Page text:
Amnesia developers Frictional Games teased a website entitled www.nextfrictionalgame.com over the weekend, featuring a whole lot of nothing except for a loading bar slowly increasing as the hours went on. Well, that bar has filled up to reveal...another tease in the form of some in-fiction text and a video of a woman fiddling about with an almost certainly evil big TV/computer thingy. The game seems to be called SOMA, and based on the font and the decor in that video, I'm picking up a serious SCP/sci-fi vibe.
It’s a sign of a good horror game when the mere act of holding down the W key to progress through the next hallway requires you to remind yourself “You’re not going to die. It’s okay. This isn’t real.” Such is the case with Amnesia: A Machine for Pigs. But unlike its predecessor, the scares aren’t what make it so memorable and worth your time.
Don't adjust the gamma on your monitor—these screens from Frictional/thechineseroom's Amnesia: A Machine for Pigs are just as gloomy as the game itself. Appearing mysteriously on cross-media horror site Bloody Disgusting, they give us the first window we've had in a while to the foreboding, industrial landscape in the follow-up to 2010's The Dark Descent. Dim the lights, look closely, and you just might be able to smell the bacon. The mind-scarring, nightmarish bacon...
Frictional's Jens Nilsson has posted a status update on their horror sequel Amnesia: A Machine for Pigs. Nilsson says the team have now received the final version of the game from The Chinese Room - the Dear Esther devs who have been handling the bulk of development duties. Frictional still need to tweak, test and translate the game, and expect to be ready for release by Q2 2013. That means we're due a flood of definitely not exaggerated YouTube reaction Let's Plays at some point this summer.
As reported earlier, The Chinese Room have released the latest trailer for Amnesia: A Machine for Pigs, the follow-up to Frictional Games’ deeply unsettling Amnesia: The Dark Descent. Set in Victorian London, some sixty years after the events of the first game, Pigs isn’t a straight continuation of that story, but a wholly new tale set in the same universe. That doesn’t mean it won’t be looking to recapture the same sense of giddy terror that the Dark Descent induced in its hapless, cringing players, however. We got in touch with The Chinese Room’s boss-man and creator of Dear Esther, Dan Pinchbeck, to discover how the scares shake down.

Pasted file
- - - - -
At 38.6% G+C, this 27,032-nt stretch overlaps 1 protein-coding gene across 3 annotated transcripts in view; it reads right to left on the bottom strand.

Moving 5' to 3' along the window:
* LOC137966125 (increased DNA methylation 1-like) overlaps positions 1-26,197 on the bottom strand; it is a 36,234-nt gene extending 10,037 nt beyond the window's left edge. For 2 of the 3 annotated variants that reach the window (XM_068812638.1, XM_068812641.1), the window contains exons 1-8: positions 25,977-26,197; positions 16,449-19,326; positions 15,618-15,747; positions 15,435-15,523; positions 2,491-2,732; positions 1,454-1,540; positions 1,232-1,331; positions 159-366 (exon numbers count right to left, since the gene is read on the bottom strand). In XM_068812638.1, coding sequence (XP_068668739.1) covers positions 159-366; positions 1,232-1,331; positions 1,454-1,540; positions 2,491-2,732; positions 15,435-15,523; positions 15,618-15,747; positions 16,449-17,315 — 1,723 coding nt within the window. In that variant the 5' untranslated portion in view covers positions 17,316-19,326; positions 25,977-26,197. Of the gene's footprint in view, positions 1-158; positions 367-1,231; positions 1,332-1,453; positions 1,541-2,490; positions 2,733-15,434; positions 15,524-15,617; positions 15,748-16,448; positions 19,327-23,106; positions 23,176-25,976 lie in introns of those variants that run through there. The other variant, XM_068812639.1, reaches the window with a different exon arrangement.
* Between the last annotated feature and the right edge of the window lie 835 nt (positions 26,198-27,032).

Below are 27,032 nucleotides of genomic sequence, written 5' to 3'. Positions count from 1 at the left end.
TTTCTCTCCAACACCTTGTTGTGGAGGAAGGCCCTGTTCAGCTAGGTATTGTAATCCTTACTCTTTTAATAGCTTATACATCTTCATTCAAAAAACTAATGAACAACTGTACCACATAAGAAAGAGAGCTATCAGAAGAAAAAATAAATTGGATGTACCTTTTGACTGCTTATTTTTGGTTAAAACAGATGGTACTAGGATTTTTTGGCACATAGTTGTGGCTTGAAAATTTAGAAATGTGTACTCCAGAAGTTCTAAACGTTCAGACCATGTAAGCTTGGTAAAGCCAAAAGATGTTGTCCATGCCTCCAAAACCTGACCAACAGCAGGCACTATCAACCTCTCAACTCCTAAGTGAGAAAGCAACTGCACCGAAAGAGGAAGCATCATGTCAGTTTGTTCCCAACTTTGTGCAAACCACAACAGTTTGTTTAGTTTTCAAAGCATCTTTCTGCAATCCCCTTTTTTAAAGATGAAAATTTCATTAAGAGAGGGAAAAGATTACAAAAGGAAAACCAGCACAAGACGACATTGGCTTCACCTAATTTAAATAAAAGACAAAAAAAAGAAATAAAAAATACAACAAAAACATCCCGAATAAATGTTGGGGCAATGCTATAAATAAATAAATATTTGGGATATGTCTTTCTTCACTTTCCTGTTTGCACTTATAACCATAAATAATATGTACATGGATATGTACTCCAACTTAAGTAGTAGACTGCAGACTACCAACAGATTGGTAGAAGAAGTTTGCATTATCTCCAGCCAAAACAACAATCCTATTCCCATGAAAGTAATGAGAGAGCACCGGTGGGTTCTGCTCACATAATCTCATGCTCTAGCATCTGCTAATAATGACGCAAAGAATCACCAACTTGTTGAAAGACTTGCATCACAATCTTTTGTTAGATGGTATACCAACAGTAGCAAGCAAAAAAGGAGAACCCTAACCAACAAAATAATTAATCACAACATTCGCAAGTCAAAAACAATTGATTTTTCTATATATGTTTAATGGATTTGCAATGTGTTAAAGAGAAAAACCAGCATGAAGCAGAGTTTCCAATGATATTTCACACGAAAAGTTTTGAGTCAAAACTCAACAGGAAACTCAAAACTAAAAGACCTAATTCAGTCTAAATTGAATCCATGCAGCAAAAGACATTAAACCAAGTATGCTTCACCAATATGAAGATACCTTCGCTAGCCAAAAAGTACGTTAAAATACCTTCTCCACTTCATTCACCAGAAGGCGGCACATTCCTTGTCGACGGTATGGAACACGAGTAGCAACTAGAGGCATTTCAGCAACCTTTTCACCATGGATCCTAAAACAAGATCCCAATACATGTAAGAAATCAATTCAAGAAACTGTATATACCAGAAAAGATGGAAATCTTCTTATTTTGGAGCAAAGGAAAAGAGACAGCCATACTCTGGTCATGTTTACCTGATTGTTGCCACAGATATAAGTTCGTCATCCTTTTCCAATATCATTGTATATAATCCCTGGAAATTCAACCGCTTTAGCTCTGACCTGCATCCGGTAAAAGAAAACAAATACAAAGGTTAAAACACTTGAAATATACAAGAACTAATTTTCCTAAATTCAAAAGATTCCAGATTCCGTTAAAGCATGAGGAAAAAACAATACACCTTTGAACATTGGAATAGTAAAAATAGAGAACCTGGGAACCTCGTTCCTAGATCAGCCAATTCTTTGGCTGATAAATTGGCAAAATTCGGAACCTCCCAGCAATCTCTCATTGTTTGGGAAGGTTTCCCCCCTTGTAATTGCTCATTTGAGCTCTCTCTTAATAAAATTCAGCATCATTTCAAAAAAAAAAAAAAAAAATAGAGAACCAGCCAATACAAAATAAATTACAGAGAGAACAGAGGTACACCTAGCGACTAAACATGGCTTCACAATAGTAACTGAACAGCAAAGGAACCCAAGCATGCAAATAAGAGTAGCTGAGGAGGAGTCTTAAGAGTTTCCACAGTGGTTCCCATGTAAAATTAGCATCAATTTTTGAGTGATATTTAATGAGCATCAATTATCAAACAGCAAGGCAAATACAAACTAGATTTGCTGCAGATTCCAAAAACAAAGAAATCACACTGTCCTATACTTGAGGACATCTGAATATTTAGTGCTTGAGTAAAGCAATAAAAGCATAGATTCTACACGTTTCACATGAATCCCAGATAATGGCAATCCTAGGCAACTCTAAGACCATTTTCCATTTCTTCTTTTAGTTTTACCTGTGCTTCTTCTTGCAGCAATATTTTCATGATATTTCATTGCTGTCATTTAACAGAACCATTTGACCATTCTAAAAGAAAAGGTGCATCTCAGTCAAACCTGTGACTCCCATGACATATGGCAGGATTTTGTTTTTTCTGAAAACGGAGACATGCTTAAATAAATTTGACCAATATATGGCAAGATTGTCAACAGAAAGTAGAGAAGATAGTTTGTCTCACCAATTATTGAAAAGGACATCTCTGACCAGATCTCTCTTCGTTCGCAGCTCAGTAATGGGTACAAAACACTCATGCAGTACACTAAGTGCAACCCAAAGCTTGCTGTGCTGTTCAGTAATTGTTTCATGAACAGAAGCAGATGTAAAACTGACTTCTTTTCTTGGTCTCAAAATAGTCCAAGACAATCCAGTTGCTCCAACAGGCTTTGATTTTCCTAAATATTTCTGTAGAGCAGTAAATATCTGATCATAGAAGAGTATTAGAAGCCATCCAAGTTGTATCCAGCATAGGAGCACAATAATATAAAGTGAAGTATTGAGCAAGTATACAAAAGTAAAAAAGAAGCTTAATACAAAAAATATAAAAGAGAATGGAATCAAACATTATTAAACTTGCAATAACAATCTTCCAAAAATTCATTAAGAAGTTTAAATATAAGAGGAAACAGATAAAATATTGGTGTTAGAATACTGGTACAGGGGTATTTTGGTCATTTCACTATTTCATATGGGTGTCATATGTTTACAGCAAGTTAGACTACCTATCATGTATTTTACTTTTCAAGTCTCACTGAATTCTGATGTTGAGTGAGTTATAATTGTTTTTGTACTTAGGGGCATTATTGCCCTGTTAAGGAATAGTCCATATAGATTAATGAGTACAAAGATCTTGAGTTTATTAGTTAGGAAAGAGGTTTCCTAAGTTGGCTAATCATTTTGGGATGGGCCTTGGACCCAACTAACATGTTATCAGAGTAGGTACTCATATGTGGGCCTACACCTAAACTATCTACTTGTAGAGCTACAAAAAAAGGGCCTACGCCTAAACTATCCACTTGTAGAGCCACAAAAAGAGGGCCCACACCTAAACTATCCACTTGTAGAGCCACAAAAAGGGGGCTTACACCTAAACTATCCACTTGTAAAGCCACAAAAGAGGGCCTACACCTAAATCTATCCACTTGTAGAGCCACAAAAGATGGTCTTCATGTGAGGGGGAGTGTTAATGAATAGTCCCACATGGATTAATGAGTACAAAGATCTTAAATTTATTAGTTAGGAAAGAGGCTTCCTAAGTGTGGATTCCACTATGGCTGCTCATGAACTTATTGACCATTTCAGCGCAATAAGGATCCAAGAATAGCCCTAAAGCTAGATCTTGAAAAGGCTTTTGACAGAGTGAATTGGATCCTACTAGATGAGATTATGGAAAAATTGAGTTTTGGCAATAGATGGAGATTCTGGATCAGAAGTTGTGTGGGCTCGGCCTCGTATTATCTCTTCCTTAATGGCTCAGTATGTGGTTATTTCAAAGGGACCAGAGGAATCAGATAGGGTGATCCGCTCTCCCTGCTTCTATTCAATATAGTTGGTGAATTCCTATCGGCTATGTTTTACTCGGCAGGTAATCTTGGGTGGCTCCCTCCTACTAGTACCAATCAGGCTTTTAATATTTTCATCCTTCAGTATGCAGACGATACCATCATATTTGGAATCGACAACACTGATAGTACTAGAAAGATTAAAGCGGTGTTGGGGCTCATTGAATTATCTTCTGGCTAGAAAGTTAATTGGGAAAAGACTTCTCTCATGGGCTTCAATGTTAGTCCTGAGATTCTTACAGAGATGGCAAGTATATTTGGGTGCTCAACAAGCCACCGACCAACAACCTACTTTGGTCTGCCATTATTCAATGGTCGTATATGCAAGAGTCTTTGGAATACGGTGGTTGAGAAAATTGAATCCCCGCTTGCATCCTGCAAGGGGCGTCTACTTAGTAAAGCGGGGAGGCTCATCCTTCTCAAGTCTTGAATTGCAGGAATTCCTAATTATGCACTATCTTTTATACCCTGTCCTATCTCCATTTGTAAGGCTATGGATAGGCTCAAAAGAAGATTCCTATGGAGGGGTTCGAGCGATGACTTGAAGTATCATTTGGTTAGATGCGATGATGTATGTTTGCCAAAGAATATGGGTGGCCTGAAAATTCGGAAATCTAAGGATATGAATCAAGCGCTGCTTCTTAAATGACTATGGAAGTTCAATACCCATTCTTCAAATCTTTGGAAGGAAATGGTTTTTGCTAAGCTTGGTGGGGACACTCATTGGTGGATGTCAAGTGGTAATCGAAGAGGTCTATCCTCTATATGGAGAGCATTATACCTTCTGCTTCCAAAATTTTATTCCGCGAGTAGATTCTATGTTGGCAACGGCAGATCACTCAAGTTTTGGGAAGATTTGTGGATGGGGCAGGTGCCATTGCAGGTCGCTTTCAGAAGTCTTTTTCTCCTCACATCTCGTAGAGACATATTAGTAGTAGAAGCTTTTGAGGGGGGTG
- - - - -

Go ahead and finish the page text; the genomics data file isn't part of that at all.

Horror sequel, Amnesia: A Machine For Pigs, has a new and suitably unheimlich trailer, showing off the game's gloomy Victorian locales and the terrible contraptions which lie beneath them. A Machine For Pigs is the follow-up to Frictional Games' indie classic, Amnesia: The Dark Descent, though this time development is helmed by The Chinese Room, makers of Dear Esther. It's not a straight continuation from the last Amnesia game, either - the story takes place sixty years later, on the eve of the 20th century, and swaps the dank confines of the Prussian Brennenburg Castle for the smoggy streets of London.
The Chinese Room's Dan Pinchbeck also has a special request to make of viewers: "What we really need are some screams," he says. "We want fans to record themselves screaming, puking and freaking out. Tape it all, send it through to us, and we'll sift through it and the best stuff will end up going into a background mix for one of the levels."
Valve slipped on its best Mike Myers mask today and took a particularly large knife to the prices of Steam's stable of spooky-themed games in its Halloween Sale, a horde of 58 selections covering monsters, zombies, laughing clowns, mind-flaying fear, and many other scares.
The countdown on nextfrictionalgame.com has ended, treating us to an unsurprisingly eerie first trailer for Amnesia: A Machine for Pigs. Check it out below, if you dare.
The studio behind Amnesia, Frictional Games, have been leading fans on the Frictional forums along a breadcrumb trail of clues over the last few days, a trail that leads to this announcement for A Machine of Pigs, due out in "FALL TWO THOUSAND TWELVE." The page also features the above bit of concept art, the last of a series of hints that suggests Dear Esther developers The Chinese Room may have some involvement with the project.
OnLive—the subscription service that lets you play a host of games on the cheap, regardless of your hardware—wants to scare their supporters, in the best way possible. They're giving away free copies of Frictional Games' indie-horror gem Amnesia: The Dark Descent, from now until 9pm PST tonight. All you have to do to snag one of the scariest games of all time is register at this link, download the free demo, then enter the promo code "THANKYOU" when it expires.